The event should be sponsored by Tevas and burnt, freckling shoulders. Or margaritas. Instead it is sponsored by the Toronto Port Authority and is, somehow, completely alcohol-free. This is part of the DockDogs™ rules. There is a Wine and Spirits fest happening a few tantalizing metres away, but we are separated by fences and passes and attitudes. I dream about sipping sangria while middle aged men in “Take It Easy” t-shirts hug their dogs and whisper encouragement in their little doggy ears, both of them vibrating with adrenaline. The announcer reminds us over and over that we’re witnessing something “fantastic, truly impressive.”


There are four categories to a DockDogs™ event: Big Air (“long jump for dogs”), Speed Retrieve (basically timed fetch), Extreme Vertical (doggie high jump), and “Iron Dog,” a triathlon-like combination of all three events. I meet the fifth placed female Iron Dog in the world (from 2011). Her name is Meadow. I feel somewhat starstruck but maintain my composure long enough to find out about her handler, Shari. The pair travelled from Michigan to this event, where Meadow is, frankly, killing it. The 8 year-old Chesapeake Bay Retriever has been competing for seven years. They attend roughly 15 competitions per year, and say the atmosphere at this DockDogs™ is “amazing.”

There are a lot of big words being thrown around that perhaps should not be. “Exciting.” “Wild.” “Legends.” “Legend Dogs” are dogs aged ten or older. We do not see any legend dogs, but the announcer at one point gets up and walks his own dog through a few jumps, effectively announcing himself and competing at the same time, which strikes me as pretty legendary. This man is a true professional. When the phone playing the event’s music gets a text and the tunes cut out, he covers flawlessly, shouting out to the official merch table and suggesting we take advantage of the Canadian Skin Cancer Society’s booth to get our sun damage checked out, for free. We do. My skin is only medium damaged.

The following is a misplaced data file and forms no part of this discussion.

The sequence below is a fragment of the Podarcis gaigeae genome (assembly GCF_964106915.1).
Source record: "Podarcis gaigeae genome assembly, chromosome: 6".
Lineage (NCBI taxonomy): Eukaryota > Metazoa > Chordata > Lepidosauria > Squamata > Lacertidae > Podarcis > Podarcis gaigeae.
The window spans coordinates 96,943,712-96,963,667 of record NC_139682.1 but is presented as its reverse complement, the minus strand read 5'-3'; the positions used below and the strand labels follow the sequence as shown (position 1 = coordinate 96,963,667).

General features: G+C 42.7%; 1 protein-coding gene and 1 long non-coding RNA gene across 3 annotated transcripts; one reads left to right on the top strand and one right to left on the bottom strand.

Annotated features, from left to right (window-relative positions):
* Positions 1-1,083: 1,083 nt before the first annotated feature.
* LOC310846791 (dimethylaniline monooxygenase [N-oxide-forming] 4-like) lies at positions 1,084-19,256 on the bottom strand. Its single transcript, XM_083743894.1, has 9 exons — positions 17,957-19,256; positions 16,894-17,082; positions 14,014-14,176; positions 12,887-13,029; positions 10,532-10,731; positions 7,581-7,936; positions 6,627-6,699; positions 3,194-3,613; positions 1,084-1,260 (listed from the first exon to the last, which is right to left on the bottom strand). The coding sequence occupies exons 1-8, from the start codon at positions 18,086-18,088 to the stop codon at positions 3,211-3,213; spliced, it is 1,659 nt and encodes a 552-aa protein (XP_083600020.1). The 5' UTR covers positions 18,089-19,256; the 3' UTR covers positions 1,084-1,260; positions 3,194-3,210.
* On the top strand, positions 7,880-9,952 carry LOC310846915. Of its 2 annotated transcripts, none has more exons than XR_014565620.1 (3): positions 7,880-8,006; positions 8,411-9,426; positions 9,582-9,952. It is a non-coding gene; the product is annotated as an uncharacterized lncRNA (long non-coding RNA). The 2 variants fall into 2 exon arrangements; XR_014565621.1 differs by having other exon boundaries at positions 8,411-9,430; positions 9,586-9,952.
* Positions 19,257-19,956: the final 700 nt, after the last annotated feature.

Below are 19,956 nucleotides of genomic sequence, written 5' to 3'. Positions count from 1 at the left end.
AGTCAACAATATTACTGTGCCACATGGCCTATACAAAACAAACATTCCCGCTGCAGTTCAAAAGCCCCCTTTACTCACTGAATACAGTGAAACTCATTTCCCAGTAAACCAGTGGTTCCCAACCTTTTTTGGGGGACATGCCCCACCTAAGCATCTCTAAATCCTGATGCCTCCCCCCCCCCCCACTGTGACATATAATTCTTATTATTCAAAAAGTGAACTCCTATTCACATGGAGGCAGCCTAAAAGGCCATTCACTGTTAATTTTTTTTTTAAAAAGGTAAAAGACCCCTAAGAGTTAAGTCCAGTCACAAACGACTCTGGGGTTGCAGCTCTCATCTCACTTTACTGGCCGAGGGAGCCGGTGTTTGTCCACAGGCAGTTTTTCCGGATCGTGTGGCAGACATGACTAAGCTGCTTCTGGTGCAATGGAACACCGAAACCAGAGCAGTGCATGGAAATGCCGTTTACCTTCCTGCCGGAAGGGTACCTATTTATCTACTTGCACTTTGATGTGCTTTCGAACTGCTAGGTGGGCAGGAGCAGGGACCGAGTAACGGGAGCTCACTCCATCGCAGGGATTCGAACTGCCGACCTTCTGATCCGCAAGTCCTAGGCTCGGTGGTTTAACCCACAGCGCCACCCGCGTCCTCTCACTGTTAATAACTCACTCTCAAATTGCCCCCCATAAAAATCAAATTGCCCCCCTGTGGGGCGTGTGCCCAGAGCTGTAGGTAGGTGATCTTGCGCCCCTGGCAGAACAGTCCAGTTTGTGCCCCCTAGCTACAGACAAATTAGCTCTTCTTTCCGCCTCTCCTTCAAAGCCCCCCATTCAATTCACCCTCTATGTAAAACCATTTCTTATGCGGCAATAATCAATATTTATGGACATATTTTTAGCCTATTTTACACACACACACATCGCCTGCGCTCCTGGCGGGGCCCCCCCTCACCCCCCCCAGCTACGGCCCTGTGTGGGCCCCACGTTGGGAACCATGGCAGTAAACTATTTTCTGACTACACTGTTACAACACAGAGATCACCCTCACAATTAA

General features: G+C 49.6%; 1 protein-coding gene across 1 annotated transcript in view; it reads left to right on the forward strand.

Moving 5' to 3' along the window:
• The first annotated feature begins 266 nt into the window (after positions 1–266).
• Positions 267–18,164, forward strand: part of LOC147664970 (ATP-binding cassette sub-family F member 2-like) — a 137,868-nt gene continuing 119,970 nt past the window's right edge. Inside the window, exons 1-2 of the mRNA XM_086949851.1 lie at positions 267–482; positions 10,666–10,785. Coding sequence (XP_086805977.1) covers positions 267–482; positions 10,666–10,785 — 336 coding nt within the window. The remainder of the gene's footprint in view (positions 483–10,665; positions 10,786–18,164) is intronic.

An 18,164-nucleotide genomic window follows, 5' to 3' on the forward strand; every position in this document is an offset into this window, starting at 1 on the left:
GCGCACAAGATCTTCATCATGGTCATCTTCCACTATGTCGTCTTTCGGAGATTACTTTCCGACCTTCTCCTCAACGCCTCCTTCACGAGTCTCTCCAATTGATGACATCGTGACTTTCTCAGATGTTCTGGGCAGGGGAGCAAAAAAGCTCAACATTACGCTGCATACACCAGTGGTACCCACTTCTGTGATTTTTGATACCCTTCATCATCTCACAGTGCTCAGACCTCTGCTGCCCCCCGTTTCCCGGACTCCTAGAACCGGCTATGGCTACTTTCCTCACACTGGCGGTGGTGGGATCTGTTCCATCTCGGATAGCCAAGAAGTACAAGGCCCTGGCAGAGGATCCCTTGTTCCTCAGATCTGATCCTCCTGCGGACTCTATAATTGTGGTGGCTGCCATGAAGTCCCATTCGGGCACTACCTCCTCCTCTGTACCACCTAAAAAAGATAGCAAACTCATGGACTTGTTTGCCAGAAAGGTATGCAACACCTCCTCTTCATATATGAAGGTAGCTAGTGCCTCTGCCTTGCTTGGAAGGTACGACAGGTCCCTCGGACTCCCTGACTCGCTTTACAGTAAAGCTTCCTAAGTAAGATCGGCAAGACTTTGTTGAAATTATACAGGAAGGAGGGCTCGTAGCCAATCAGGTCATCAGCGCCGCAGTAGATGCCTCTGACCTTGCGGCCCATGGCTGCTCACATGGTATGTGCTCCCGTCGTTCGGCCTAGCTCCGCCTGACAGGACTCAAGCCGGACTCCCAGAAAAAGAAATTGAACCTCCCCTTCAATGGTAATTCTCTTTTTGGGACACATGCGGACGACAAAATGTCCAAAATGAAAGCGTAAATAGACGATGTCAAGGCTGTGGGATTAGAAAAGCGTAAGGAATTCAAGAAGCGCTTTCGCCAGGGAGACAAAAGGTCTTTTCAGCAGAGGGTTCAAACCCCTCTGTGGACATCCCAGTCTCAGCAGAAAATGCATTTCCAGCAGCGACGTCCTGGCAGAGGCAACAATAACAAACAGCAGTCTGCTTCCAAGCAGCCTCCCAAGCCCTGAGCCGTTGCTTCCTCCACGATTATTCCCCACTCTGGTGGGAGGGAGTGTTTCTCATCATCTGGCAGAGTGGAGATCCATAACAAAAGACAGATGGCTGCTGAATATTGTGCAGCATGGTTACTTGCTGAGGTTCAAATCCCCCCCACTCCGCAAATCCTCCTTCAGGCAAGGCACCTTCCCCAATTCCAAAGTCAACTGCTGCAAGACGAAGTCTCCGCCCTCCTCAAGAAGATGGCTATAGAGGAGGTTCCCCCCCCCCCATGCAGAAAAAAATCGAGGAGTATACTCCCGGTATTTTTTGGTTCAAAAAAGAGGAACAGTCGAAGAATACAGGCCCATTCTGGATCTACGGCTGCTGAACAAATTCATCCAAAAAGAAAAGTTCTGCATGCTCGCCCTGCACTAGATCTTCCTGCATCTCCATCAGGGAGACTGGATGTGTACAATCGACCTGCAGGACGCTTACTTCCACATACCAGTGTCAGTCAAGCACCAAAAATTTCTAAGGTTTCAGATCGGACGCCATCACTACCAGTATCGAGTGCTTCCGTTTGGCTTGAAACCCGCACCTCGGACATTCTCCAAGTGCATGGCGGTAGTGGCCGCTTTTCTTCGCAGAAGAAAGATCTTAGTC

The rulebook says that “If a team is tied for first place with another team at the end of the finals round, a ‘jump off’ shall occur until there is a defined winner.” I spend a lot of time praying for a jump off that never comes. At national events a judge will evaluate all jumps electronically using proprietary digital video stop action technology. Club events use the “Manual Judging System,” i.e. two people and their eyes, but this is the Canadian Eastern Regional finals. Nothing but the goddamn best. It is kind of hard to tell how any of the dogs are doing, unless you are a DockDogs™ connoisseur. It mostly looks like the dogs are all having a nice time doing the same thing.

This continued for hours. Literal hours. I ate some chicken and watched some dogs, contemplated sneaking into the wine tent and watched some dogs, got a gentle sunburn near the skin cancer booth and watched some dogs, watched some dogs and watched some dogs. Minutes stretched into hours, the announcer played Top 40, read out dog statistics, and commented on the crowd’s enthusiasm when it lagged. There was a bit of a lunch rush when the nearby office buildings let out. People wearing lanyards and work pants stood by bemused, snapchatting dog pics to their girlfriends in other offices across the city. It was probably the least eventful a thing can be while still qualifying as, technically, “an event.”

DockDogs™ wrapped up at 8 PM with a real “everyone’s a winner” vibe. I normally take issue with this kind of thing—life’s not fair, not everyone gets what they want, some people are, really and truly, more talented than others, etc.—but when it came down to it, the dogs didn’t even know they were competing, so where’s the harm? Great work, dogs. Great work, novelty T-shirt owners and dog enthusiasts. Great work, intrepid and hard-working announcer. You’re all winners. But I think we can all agree that the real winner here is journalism. @monicaheisey